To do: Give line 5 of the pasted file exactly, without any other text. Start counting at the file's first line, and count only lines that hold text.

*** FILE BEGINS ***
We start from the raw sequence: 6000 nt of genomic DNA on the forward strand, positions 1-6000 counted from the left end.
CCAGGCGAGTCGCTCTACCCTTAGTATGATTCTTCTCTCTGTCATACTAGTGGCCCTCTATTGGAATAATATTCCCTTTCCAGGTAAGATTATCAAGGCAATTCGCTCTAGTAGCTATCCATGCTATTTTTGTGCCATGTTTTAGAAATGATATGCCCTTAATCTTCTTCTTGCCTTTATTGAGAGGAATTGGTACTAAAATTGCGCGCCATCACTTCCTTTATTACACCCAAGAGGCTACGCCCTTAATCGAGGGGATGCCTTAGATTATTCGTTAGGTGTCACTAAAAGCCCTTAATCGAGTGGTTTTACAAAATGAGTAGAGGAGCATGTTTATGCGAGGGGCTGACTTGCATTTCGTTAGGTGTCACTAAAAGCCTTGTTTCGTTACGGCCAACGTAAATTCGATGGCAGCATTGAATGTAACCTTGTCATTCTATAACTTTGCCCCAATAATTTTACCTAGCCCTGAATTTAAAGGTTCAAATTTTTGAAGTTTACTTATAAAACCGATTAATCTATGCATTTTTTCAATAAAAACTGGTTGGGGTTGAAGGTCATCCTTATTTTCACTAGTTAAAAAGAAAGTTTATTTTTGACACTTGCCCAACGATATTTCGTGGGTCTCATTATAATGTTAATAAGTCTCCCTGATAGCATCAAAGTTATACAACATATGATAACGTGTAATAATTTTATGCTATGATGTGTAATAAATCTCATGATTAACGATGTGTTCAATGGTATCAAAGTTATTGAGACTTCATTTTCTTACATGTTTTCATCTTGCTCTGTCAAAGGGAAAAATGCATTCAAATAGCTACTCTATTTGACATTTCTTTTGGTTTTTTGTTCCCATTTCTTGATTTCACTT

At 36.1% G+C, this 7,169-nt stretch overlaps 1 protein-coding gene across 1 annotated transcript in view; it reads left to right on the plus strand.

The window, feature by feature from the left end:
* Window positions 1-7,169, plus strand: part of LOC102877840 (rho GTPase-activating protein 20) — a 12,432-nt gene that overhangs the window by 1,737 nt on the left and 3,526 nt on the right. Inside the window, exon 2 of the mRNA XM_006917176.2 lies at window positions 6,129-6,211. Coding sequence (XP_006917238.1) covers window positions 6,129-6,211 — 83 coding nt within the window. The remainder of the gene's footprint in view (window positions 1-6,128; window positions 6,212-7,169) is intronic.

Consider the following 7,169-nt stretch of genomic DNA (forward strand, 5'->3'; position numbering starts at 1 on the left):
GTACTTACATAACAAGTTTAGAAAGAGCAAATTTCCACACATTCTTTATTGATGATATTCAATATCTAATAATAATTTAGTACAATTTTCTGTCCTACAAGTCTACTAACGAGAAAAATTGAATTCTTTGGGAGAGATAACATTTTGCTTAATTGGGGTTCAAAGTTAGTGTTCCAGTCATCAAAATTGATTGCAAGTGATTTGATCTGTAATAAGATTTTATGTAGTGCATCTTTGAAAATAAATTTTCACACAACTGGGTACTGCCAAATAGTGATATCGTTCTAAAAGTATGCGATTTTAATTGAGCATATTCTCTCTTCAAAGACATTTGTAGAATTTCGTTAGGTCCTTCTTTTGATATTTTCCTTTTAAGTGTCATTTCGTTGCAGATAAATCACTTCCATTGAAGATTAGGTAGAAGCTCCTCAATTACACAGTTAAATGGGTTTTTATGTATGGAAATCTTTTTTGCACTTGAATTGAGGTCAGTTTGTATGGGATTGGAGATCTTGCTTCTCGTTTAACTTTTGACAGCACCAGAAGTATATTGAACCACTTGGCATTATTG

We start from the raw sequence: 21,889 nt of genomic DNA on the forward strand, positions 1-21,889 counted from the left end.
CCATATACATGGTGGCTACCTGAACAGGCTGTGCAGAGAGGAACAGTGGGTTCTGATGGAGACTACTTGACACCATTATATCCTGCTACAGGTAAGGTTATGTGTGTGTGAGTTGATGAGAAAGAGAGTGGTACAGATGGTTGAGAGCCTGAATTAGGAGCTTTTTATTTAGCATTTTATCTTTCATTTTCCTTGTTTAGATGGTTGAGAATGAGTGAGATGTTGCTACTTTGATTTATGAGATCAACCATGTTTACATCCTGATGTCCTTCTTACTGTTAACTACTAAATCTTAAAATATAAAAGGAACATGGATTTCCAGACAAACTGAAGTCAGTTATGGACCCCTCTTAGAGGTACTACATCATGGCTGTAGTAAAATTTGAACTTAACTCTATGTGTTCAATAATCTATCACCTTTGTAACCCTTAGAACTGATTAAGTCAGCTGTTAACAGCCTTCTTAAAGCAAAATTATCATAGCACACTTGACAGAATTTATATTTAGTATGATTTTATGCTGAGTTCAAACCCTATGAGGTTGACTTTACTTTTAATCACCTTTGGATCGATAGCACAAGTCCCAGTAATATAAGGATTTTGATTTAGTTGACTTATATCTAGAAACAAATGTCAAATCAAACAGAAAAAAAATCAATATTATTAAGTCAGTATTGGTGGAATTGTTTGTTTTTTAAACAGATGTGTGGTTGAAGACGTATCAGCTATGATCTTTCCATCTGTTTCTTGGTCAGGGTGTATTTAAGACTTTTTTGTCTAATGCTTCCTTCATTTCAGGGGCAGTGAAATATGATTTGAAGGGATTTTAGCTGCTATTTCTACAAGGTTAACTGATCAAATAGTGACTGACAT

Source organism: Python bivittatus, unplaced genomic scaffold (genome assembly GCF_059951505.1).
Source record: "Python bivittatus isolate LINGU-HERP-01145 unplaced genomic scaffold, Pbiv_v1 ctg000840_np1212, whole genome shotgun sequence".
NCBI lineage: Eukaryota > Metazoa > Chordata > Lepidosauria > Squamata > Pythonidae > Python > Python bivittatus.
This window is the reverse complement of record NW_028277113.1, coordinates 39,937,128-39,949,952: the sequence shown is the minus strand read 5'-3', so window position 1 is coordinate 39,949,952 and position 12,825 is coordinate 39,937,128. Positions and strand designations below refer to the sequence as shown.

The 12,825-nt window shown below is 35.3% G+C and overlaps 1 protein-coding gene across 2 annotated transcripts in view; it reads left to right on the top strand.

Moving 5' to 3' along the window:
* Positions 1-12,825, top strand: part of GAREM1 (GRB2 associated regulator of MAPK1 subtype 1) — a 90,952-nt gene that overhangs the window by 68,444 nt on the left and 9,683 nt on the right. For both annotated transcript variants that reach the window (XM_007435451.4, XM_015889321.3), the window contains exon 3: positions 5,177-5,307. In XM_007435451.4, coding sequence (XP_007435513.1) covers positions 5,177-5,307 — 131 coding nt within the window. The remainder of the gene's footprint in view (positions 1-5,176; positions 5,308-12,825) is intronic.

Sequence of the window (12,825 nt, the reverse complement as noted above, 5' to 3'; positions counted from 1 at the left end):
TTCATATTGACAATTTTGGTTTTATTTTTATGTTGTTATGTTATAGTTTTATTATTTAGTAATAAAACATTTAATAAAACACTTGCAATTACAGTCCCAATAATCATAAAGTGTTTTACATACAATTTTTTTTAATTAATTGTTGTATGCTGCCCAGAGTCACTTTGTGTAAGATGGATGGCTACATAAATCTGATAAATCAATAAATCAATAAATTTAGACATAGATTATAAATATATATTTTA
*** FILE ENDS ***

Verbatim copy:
* Window positions 1-7,169, plus strand: part of LOC102877840 (rho GTPase-activating protein 20) — a 12,432-nt gene that overhangs the window by 1,737 nt on the left and 3,526 nt on the right. Inside the window, exon 2 of the mRNA XM_006917176.2 lies at window positions 6,129-6,211. Coding sequence (XP_006917238.1) covers window positions 6,129-6,211 — 83 coding nt within the window. The remainder of the gene's footprint in view (window positions 1-6,128; window positions 6,212-7,169) is intronic.